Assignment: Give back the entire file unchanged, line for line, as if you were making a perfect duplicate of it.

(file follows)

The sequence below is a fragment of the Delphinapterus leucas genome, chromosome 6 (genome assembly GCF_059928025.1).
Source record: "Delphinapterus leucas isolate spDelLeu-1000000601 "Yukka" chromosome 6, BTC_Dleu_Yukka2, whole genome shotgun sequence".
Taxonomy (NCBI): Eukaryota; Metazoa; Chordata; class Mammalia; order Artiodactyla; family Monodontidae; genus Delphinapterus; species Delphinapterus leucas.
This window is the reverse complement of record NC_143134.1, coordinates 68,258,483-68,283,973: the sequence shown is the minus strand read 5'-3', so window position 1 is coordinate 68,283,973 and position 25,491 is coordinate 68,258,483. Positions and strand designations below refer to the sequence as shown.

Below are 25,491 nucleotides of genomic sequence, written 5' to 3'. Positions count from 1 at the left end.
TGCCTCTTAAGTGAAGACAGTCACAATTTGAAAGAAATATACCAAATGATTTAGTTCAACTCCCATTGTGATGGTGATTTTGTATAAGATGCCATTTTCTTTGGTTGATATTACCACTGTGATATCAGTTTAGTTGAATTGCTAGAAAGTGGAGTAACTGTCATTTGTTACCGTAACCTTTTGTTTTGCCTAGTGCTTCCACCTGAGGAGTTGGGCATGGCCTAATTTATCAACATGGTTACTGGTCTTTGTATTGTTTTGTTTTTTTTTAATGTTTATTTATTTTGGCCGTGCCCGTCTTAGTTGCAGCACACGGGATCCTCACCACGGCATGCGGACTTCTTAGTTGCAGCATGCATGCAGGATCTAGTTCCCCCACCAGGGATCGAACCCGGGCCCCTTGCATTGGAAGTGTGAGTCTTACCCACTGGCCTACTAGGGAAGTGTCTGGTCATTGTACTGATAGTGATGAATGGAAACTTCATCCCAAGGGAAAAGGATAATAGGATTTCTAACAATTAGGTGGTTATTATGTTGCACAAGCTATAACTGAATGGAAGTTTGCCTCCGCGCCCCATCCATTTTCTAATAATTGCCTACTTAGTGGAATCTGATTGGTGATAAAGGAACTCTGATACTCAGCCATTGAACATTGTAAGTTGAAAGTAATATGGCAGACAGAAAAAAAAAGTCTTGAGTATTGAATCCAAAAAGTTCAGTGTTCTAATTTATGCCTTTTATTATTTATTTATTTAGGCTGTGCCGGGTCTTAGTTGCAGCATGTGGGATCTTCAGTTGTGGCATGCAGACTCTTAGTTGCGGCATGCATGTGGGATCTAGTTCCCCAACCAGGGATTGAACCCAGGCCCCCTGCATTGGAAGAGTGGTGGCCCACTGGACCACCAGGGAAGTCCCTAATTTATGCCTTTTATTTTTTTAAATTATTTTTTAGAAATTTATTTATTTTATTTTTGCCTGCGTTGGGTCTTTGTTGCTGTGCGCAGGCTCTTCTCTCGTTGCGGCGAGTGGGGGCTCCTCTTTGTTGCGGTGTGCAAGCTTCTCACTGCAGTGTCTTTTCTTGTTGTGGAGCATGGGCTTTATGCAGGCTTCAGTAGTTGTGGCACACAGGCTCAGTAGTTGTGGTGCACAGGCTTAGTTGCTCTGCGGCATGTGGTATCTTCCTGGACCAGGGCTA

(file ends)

The sequence below is a fragment of the Delphinapterus leucas genome, chromosome 6 (genome assembly GCF_059928025.1).
Source record: "Delphinapterus leucas isolate spDelLeu-1000000601 "Yukka" chromosome 6, BTC_Dleu_Yukka2, whole genome shotgun sequence".
Taxonomy (NCBI): Eukaryota; Metazoa; Chordata; class Mammalia; order Artiodactyla; family Monodontidae; genus Delphinapterus; species Delphinapterus leucas.
This window is the reverse complement of record NC_143134.1, coordinates 68,258,483-68,283,973: the sequence shown is the minus strand read 5'-3', so window position 1 is coordinate 68,283,973 and position 25,491 is coordinate 68,258,483. Positions and strand designations below refer to the sequence as shown.

Below are 25,491 nucleotides of genomic sequence, written 5' to 3'. Positions count from 1 at the left end.
TGCCTCTTAAGTGAAGACAGTCACAATTTGAAAGAAATATACCAAATGATTTAGTTCAACTCCCATTGTGATGGTGATTTTGTATAAGATGCCATTTTCTTTGGTTGATATTACCACTGTGATATCAGTTTAGTTGAATTGCTAGAAAGTGGAGTAACTGTCATTTGTTACCGTAACCTTTTGTTTTGCCTAGTGCTTCCACCTGAGGAGTTGGGCATGGCCTAATTTATCAACATGGTTACTGGTCTTTGTATTGTTTTGTTTTTTTTTAATGTTTATTTATTTTGGCCGTGCCCGTCTTAGTTGCAGCACACGGGATCCTCACCACGGCATGCGGACTTCTTAGTTGCAGCATGCATGCAGGATCTAGTTCCCCCACCAGGGATCGAACCCGGGCCCCTTGCATTGGAAGTGTGAGTCTTACCCACTGGCCTACTAGGGAAGTGTCTGGTCATTGTACTGATAGTGATGAATGGAAACTTCATCCCAAGGGAAAAGGATAATAGGATTTCTAACAATTAGGTGGTTATTATGTTGCACAAGCTATAACTGAATGGAAGTTTGCCTCCGCGCCCCATCCATTTTCTAATAATTGCCTACTTAGTGGAATCTGATTGGTGATAAAGGAACTCTGATACTCAGCCATTGAACATTGTAAGTTGAAAGTAATATGGCAGACAGAAAAAAAAAGTCTTGAGTATTGAATCCAAAAAGTTCAGTGTTCTAATTTATGCCTTTTATTATTTATTTATTTAGGCTGTGCCGGGTCTTAGTTGCAGCATGTGGGATCTTCAGTTGTGGCATGCAGACTCTTAGTTGCGGCATGCATGTGGGATCTAGTTCCCCAACCAGGGATTGAACCCAGGCCCCCTGCATTGGAAGAGTGGTGGCCCACTGGACCACCAGGGAAGTCCCTAATTTATGCCTTTTATTTTTTTAAATTATTTTTTAGAAATTTATTTATTTTATTTTTGCCTGCGTTGGGTCTTTGTTGCTGTGCGCAGGCTCTTCTCTCGTTGCGGCGAGTGGGGGCTCCTCTTTGTTGCGGTGTGCAAGCTTCTCACTGCAGTGTCTTTTCTTGTTGTGGAGCATGGGCTTTATGCAGGCTTCAGTAGTTGTGGCACACAGGCTCAGTAGTTGTGGTGCACAGGCTTAGTTGCTCTGCGGCATGTGGTATCTTCCTGGACCAGGGCTA